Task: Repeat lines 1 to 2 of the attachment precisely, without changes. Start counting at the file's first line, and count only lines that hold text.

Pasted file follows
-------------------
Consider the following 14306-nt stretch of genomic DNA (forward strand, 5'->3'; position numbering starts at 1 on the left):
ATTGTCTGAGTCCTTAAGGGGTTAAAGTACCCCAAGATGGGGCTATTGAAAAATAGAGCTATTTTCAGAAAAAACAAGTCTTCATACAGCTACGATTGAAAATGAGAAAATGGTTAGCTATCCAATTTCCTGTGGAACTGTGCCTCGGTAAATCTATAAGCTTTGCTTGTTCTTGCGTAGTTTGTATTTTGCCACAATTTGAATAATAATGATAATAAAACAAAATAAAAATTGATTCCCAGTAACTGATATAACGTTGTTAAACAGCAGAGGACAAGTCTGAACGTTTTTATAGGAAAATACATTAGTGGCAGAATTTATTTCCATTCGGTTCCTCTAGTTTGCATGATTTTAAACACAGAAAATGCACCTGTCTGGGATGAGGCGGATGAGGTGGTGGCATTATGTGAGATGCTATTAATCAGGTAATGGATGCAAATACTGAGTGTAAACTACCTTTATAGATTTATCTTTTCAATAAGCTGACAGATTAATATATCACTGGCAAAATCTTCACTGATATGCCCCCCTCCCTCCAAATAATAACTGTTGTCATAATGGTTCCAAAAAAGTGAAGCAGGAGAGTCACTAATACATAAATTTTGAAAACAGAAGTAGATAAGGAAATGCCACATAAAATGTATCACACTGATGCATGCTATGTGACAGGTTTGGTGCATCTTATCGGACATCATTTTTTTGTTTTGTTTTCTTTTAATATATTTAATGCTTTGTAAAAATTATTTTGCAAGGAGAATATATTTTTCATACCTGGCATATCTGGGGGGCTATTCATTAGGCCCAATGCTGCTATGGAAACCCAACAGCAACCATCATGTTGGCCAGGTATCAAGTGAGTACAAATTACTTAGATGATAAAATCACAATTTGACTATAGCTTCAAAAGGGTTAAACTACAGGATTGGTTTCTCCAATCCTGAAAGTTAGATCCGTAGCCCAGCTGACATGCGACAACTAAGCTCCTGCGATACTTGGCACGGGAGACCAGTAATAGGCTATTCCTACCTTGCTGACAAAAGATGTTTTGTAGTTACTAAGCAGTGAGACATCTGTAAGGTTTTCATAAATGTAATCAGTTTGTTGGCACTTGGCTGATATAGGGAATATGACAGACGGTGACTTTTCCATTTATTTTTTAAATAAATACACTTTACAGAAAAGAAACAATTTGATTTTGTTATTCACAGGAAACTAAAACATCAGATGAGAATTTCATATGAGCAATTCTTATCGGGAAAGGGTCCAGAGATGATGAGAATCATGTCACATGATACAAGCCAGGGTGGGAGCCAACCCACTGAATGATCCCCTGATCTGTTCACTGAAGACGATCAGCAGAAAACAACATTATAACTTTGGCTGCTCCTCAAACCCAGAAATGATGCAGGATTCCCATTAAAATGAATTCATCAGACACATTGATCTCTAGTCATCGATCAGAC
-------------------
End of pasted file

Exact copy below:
Consider the following 14306-nt stretch of genomic DNA (forward strand, 5'->3'; position numbering starts at 1 on the left):
ATTGTCTGAGTCCTTAAGGGGTTAAAGTACCCCAAGATGGGGCTATTGAAAAATAGAGCTATTTTCAGAAAAAACAAGTCTTCATACAGCTACGATTGAAAATGAGAAAATGGTTAGCTATCCAATTTCCTGTGGAACTGTGCCTCGGTAAATCTATAAGCTTTGCTTGTTCTTGCGTAGTTTGTATTTTGCCACAATTTGAATAATAATGATAATAAAACAAAATAAAAATTGATTCCCAGTAACTGATATAACGTTGTTAAACAGCAGAGGACAAGTCTGAACGTTTTTATAGGAAAATACATTAGTGGCAGAATTTATTTCCATTCGGTTCCTCTAGTTTGCATGATTTTAAACACAGAAAATGCACCTGTCTGGGATGAGGCGGATGAGGTGGTGGCATTATGTGAGATGCTATTAATCAGGTAATGGATGCAAATACTGAGTGTAAACTACCTTTATAGATTTATCTTTTCAATAAGCTGACAGATTAATATATCACTGGCAAAATCTTCACTGATATGCCCCCCTCCCTCCAAATAATAACTGTTGTCATAATGGTTCCAAAAAAGTGAAGCAGGAGAGTCACTAATACATAAATTTTGAAAACAGAAGTAGATAAGGAAATGCCACATAAAATGTATCACACTGATGCATGCTATGTGACAGGTTTGGTGCATCTTATCGGACATCATTTTTTTGTTTTGTTTTCTTTTAATATATTTAATGCTTTGTAAAAATTATTTTGCAAGGAGAATATATTTTTCATACCTGGCATATCTGGGGGGCTATTCATTAGGCCCAATGCTGCTATGGAAACCCAACAGCAACCATCATGTTGGCCAGGTATCAAGTGAGTACAAATTACTTAGATGATAAAATCACAATTTGACTATAGCTTCAAAAGGGTTAAACTACAGGATTGGTTTCTCCAATCCTGAAAGTTAGATCCGTAGCCCAGCTGACATGCGACAACTAAGCTCCTGCGATACTTGGCACGGGAGACCAGTAATAGGCTATTCCTACCTTGCTGACAAAAGATGTTTTGTAGTTACTAAGCAGTGAGACATCTGTAAGGTTTTCATAAATGTAATCAGTTTGTTGGCACTTGGCTGATATAGGGAATATGACAGACGGTGACTTTTCCATTTATTTTTTAAATAAATACACTTTACAGAAAAGAAACAATTTGATTTTGTTATTCACAGGAAACTAAAACATCAGATGAGAATTTCATATGAGCAATTCTTATCGGGAAAGGGTCCAGAGATGATGAGAATCATGTCACATGATACAAGCCAGGGTGGGAGCCAACCCACTGAATGATCCCCTGATCTGTTCACTGAAGACGATCAGCAGAAAACAACATTATAACTTTGGCTGCTCCTCAAACCCAGAAATGATGCAGGATTCCCATTAAAATGAATTCATCAGACACATTGATCTCTAGTCATCGATCAGAC